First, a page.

Alabama’s President Robert Witt Celebrates Nine Years of Progress

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President of the University of Alabama Rober Witt speaks to the Rotary Club of TuscaloosaSince his arrival in 2003, University of Alabama President Dr. Robert Witt has sought to make Alabama “the University of choice for the best and the brightest.” On January 3 the Rotary Club of Tuscaloosa heard again from Dr. Witt on how much progress UA has made in recent years toward that lofty goal. Rotarian Pam Parker introduced our speaker.


Key for Witt and his colleagues has been the attempt to strike a balance between etween sustainable growth and excellence, while also maintaining an emphasis on stable finances, and the recruitment and retention of high-quality students and faculty.
The numbers bear out the success of the effort. As of Fall 2011 the University had 31,741 students, the largest student body in the school’s history. Fall also saw the enrollment of the the largest freshman class in UA history (5,572 students), and the strongest academically. The class included a remarkable 182 National Merit scholars. And while for the first time a majority of the student body are not from Alabama (49% are from out of state and 3% are international), the University’s first goal is still to take care of Alabama’s students. Every qualified student from Alabama who applies will be accepted, Witt said. Moreover, having so many from beyond our state is crucial for moving the University forward. Non-residents not only pay more in tuition, but also enrich the diversity of the student body and the students’ experience.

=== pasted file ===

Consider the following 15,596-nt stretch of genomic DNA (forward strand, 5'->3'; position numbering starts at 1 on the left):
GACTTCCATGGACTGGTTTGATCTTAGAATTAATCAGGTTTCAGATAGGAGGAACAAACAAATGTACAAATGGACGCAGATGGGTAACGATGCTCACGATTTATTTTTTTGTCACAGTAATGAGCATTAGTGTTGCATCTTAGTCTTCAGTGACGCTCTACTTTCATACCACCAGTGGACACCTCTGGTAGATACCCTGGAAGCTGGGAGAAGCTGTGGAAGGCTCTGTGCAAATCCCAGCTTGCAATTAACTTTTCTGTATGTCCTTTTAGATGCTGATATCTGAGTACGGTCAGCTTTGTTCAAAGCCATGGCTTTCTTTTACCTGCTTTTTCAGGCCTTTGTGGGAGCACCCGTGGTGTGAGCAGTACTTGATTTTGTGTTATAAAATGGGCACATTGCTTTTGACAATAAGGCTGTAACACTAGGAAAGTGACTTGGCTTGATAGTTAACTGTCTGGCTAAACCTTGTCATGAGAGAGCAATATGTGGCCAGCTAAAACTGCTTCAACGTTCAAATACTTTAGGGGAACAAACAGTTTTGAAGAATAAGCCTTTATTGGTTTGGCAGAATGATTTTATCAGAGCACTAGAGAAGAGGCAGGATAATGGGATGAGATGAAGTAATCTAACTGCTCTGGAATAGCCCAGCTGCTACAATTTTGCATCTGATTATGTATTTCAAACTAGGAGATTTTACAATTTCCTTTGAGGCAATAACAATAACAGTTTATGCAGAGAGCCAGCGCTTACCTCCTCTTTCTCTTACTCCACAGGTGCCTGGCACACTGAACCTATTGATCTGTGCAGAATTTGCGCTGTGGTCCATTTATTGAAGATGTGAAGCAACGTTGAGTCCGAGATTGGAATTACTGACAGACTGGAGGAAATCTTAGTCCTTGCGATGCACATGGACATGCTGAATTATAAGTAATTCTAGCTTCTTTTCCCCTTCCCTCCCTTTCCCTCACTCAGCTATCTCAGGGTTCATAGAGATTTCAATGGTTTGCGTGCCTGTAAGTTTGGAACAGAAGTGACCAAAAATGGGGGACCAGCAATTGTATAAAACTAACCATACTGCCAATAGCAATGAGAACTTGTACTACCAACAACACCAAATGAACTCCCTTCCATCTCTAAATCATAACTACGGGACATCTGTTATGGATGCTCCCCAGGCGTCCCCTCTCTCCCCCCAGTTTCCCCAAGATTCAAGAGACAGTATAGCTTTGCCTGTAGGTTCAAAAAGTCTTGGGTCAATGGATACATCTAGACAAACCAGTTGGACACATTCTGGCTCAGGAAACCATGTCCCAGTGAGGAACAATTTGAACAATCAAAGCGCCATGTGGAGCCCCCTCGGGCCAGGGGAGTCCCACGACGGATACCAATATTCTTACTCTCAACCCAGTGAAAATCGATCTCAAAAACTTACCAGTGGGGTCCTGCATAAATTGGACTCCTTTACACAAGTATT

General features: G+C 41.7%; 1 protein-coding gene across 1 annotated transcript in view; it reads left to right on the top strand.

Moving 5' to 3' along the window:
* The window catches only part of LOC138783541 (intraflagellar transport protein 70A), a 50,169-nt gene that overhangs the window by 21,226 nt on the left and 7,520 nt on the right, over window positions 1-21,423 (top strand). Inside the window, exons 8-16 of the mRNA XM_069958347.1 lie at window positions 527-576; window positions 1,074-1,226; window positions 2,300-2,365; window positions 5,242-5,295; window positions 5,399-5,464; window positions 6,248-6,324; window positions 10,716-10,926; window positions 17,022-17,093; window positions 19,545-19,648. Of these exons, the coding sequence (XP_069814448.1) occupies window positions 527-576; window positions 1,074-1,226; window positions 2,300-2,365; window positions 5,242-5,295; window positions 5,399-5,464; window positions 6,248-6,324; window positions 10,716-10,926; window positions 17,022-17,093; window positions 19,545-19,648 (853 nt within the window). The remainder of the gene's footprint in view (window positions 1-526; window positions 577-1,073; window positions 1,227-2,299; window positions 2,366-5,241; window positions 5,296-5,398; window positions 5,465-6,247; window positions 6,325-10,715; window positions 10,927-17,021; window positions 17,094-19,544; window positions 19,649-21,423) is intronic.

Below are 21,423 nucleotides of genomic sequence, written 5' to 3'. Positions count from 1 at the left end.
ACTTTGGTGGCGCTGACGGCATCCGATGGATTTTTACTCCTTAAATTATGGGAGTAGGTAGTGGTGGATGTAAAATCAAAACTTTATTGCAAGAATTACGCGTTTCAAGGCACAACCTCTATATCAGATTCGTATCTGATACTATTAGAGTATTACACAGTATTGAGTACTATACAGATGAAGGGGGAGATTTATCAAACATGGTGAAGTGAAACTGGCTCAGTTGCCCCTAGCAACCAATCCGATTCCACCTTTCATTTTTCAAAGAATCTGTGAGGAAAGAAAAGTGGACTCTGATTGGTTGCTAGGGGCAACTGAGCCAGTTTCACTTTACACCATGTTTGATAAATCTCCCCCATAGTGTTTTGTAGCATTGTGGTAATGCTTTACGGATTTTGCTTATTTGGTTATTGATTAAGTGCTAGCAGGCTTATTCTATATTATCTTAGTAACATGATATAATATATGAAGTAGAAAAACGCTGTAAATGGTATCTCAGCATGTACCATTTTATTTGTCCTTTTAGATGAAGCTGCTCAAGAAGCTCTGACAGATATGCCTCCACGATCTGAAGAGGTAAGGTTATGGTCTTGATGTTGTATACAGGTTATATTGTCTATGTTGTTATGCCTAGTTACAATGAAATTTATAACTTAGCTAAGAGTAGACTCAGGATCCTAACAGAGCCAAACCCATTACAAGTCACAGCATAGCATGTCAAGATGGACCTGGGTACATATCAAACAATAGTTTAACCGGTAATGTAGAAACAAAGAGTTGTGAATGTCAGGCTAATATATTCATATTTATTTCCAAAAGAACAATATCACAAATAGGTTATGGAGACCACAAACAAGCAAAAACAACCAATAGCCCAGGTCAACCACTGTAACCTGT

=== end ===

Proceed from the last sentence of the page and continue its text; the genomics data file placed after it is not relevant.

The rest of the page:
Dr. Witt also told Rotarians he is proud of the University’s emphasis on diversity overall. When compared with other flagship Universities in the U.S., he said, Alabama is second in number and quality of African American Students, third in African American faculty and in senior administration.

And of course there is the investment in building a new campus for the coming century. UA has made $ 1.3 billion investment in physical infrastructure and improvements. Much of this could not have been completed, Witt pointed out, without help from Senator Shelby’s grant and fundraising support.

But all of the numbers and accolades only tell part of the story. Although the April spared the campus, it cost six students lost their lives. And yet it brought out all that was best about the UA community. “I could not have been prouder of the reaction of students and facility,” Witt said.

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